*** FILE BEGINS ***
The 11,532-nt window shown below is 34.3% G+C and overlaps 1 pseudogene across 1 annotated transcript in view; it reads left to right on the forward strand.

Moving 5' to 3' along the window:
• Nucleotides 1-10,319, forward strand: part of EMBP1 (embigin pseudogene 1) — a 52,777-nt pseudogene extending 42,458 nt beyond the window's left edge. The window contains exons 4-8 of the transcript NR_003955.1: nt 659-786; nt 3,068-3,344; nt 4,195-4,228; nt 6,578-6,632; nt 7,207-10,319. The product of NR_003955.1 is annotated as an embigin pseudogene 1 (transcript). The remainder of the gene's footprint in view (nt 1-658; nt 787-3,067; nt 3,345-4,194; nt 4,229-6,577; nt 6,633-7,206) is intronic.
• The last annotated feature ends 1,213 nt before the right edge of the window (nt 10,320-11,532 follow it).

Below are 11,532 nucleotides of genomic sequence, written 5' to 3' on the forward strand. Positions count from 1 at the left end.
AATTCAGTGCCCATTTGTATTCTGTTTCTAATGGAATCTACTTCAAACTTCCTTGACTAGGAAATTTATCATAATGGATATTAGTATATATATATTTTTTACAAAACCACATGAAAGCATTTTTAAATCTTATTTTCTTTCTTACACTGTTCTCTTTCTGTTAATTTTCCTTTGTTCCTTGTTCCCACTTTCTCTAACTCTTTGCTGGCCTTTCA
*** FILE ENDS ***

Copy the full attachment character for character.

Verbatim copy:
The 11,532-nt window shown below is 34.3% G+C and overlaps 1 pseudogene across 1 annotated transcript in view; it reads left to right on the forward strand.

Moving 5' to 3' along the window:
• Nucleotides 1-10,319, forward strand: part of EMBP1 (embigin pseudogene 1) — a 52,777-nt pseudogene extending 42,458 nt beyond the window's left edge. The window contains exons 4-8 of the transcript NR_003955.1: nt 659-786; nt 3,068-3,344; nt 4,195-4,228; nt 6,578-6,632; nt 7,207-10,319. The product of NR_003955.1 is annotated as an embigin pseudogene 1 (transcript). The remainder of the gene's footprint in view (nt 1-658; nt 787-3,067; nt 3,345-4,194; nt 4,229-6,577; nt 6,633-7,206) is intronic.
• The last annotated feature ends 1,213 nt before the right edge of the window (nt 10,320-11,532 follow it).

Below are 11,532 nucleotides of genomic sequence, written 5' to 3' on the forward strand. Positions count from 1 at the left end.
AATTCAGTGCCCATTTGTATTCTGTTTCTAATGGAATCTACTTCAAACTTCCTTGACTAGGAAATTTATCATAATGGATATTAGTATATATATATTTTTTACAAAACCACATGAAAGCATTTTTAAATCTTATTTTCTTTCTTACACTGTTCTCTTTCTGTTAATTTTCCTTTGTTCCTTGTTCCCACTTTCTCTAACTCTTTGCTGGCCTTTCA